Shamai felt that the man lacked a sincere motivation to convert. By chance, he had overheard the recitation of the High Priest’s special garments. The garments, beautiful though they may be, represent only an external honor. His aspirations were shallow and superficial, like clothing that is worn on the surface.
Furthermore, the chance incident did not even awaken within the Gentile a realistic goal. How could conversion to Judaism, with all of the Torah’s obligations, be based on such a crazy, impossible fancy – being appointed High Priest? The foundations of such a conversion were just too shaky. Shamai pushed him away with a builder’s measuring rod, indicating that he needed to base his goals on solid, measured objectives.
Hillel, however, looked at the situation differently. In his eyes, the very fact that this man passed by the synagogue just when this verse was being read, and that this incident should inspire him to such a lofty goal – converting to Judaism – this person must have a sincere yearning for truth planted deeply in his heart. He was not seeking the honor accorded to the rich and powerful, but rather the respect granted to those who serve God at the highest level. The seed of genuine love of God was there, just obscured by false ambitions, the result of profound ignorance. Hillel was confident that as he advanced in Torah study, the convert would discover the beauty and honor of divine service that he so desired through the sincere observance of the Torah’s laws, even without being the High Priest.
Both Traits Needed
Once, the three converts who were initially rejected by Shamai and later accepted by Hillel, met together. They all agreed: “The strictness of Shamai almost made us lose our [spiritual] world; but the humility of Hillel brought us under the wings of God’s Presence.”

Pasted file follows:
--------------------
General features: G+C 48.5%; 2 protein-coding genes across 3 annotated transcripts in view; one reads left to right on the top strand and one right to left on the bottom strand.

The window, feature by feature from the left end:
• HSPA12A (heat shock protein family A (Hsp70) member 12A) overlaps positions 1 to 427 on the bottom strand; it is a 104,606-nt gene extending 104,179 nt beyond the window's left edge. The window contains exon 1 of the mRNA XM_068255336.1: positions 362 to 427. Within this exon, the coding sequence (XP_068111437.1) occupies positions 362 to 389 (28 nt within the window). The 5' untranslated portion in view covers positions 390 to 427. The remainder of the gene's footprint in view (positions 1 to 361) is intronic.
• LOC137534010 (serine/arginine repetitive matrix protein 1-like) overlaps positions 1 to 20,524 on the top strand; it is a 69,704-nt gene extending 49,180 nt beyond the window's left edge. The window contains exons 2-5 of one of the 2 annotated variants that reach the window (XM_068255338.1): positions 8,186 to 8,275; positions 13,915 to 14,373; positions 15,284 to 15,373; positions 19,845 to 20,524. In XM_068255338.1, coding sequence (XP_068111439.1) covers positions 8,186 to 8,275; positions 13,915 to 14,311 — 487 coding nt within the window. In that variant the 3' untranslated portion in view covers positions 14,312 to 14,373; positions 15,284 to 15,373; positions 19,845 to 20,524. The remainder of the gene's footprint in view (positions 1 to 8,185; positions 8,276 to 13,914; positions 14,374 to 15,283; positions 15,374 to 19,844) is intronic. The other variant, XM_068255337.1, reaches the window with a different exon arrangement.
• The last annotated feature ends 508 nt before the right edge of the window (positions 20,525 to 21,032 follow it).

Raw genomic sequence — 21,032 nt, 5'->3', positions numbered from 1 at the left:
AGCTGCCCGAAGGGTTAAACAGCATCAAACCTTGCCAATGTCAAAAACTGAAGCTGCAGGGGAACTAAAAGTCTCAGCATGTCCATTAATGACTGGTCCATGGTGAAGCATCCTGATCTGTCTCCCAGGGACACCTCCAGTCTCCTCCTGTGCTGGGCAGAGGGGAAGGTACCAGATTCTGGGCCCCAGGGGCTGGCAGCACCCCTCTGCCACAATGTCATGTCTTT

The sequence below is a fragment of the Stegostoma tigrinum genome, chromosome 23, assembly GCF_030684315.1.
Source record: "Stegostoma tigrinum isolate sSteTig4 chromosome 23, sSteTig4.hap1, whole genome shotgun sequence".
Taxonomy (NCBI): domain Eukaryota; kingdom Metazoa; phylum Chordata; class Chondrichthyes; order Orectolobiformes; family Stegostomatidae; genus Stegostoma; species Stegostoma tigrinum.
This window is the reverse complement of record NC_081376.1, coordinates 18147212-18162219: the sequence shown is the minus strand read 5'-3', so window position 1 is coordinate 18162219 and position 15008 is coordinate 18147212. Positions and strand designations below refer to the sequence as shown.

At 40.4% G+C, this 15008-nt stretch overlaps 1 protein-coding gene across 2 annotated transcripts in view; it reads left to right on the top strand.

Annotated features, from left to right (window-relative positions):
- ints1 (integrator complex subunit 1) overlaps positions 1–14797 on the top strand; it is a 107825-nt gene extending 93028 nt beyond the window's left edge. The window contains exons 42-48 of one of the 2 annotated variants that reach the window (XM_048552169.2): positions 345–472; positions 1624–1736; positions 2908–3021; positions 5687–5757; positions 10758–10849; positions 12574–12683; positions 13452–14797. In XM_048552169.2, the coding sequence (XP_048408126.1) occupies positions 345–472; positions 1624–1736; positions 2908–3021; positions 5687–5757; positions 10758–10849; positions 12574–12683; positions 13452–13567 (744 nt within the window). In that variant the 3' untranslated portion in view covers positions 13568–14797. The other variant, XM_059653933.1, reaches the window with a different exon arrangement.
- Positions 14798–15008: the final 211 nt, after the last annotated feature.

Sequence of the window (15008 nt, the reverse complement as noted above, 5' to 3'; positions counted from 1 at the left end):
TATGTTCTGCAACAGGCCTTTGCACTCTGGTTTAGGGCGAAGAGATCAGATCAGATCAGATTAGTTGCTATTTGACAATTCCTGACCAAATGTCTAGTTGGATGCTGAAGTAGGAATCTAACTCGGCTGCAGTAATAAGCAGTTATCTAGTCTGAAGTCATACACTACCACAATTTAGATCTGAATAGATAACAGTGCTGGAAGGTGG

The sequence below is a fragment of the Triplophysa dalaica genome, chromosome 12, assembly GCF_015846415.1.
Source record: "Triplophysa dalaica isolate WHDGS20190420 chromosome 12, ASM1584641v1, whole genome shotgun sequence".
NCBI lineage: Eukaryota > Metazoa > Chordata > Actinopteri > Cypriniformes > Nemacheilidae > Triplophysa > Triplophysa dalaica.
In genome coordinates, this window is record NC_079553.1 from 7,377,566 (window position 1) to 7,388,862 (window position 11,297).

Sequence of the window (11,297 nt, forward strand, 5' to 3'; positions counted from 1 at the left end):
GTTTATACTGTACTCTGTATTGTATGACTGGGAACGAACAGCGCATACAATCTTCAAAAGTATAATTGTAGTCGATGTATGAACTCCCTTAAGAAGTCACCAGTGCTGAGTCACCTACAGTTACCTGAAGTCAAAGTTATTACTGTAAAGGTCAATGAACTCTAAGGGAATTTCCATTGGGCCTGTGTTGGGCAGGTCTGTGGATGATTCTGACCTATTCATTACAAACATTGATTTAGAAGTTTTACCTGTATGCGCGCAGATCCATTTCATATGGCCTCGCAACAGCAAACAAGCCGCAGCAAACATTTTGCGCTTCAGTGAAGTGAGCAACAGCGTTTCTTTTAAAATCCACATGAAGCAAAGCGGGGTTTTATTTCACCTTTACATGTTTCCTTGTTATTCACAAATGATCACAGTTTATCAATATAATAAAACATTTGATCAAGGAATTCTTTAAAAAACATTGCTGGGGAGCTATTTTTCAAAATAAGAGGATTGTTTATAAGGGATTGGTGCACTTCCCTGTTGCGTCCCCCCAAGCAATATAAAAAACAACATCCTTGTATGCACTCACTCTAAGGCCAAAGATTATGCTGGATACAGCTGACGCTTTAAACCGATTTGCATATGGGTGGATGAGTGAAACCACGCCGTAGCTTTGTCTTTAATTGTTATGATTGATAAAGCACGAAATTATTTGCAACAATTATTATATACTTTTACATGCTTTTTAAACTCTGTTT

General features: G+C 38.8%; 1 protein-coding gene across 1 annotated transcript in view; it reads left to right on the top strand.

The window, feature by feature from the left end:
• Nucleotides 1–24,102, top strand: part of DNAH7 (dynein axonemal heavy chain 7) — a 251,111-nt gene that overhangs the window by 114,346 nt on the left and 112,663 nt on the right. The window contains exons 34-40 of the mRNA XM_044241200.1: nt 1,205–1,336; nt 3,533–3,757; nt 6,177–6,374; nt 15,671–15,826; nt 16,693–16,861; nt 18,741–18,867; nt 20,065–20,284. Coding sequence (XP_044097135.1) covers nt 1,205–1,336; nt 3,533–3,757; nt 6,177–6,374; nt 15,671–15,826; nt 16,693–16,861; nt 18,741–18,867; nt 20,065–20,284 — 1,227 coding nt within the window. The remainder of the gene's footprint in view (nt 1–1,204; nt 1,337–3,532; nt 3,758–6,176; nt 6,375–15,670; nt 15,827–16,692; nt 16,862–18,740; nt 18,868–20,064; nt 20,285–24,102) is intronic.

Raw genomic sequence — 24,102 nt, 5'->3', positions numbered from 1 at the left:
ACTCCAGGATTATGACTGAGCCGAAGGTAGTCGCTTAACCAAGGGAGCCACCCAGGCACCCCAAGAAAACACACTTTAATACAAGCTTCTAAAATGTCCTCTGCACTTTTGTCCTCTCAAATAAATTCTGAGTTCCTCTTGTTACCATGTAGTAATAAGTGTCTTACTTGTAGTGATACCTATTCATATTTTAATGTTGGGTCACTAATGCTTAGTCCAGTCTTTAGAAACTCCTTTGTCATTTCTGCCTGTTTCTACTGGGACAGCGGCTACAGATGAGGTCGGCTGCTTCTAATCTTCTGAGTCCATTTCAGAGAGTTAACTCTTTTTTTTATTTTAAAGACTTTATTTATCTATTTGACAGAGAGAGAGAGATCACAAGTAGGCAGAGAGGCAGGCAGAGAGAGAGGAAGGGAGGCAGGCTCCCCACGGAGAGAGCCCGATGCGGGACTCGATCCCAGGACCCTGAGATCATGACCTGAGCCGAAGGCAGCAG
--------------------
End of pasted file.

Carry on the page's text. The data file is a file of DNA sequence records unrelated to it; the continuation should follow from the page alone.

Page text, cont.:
Rav Kook noted that the converts did not talk about Shamai and Hillel. Rather, they spoke of the “strictness of Shamai” and the “humility of Hillel.” These are two distinct character traits, each one necessary in certain situations. In order to maintain spiritual attainments, we need the traits of firmness and strictness. On the other hand, in order to grow spiritually, or to draw close those who are far away, we need the traits of humility and tolerance. The three converts recognized that it was Hillel’s quality of humility that helped bring them “under the wings of God’s Presence.”
(Gold from the Land of Israel, pp. 152-154. Adapted from Ein Eyah vol. III, pp. 144-147.)
From Melissa Carpenter
Tetzavveh: Holy Flower
You will make a flower of pure gold, and you will engrave on it a relief carving like a seal: Holy to God. You will place it upon a cord of sky-blue and it will be upon the turban; in front of the face of the turban it will be. (Exodus/Shemot 28:36-7)
tzitz = a flower, blossoms, buds; a sprouting, a visible protrusion, a glint; a “plate” tied to the high priest’s turban.
Last week’s instructions for making the menorah (lamp-stand) for the inner sanctum included ornamentation with almond flowers shaped out of gold. This week’s Torah portion, Tetzavveh (“you will command”), gives instructions for the elaborate garments of the priests. The high priest wears several unique items, including a tzitz tied to the front of his turban.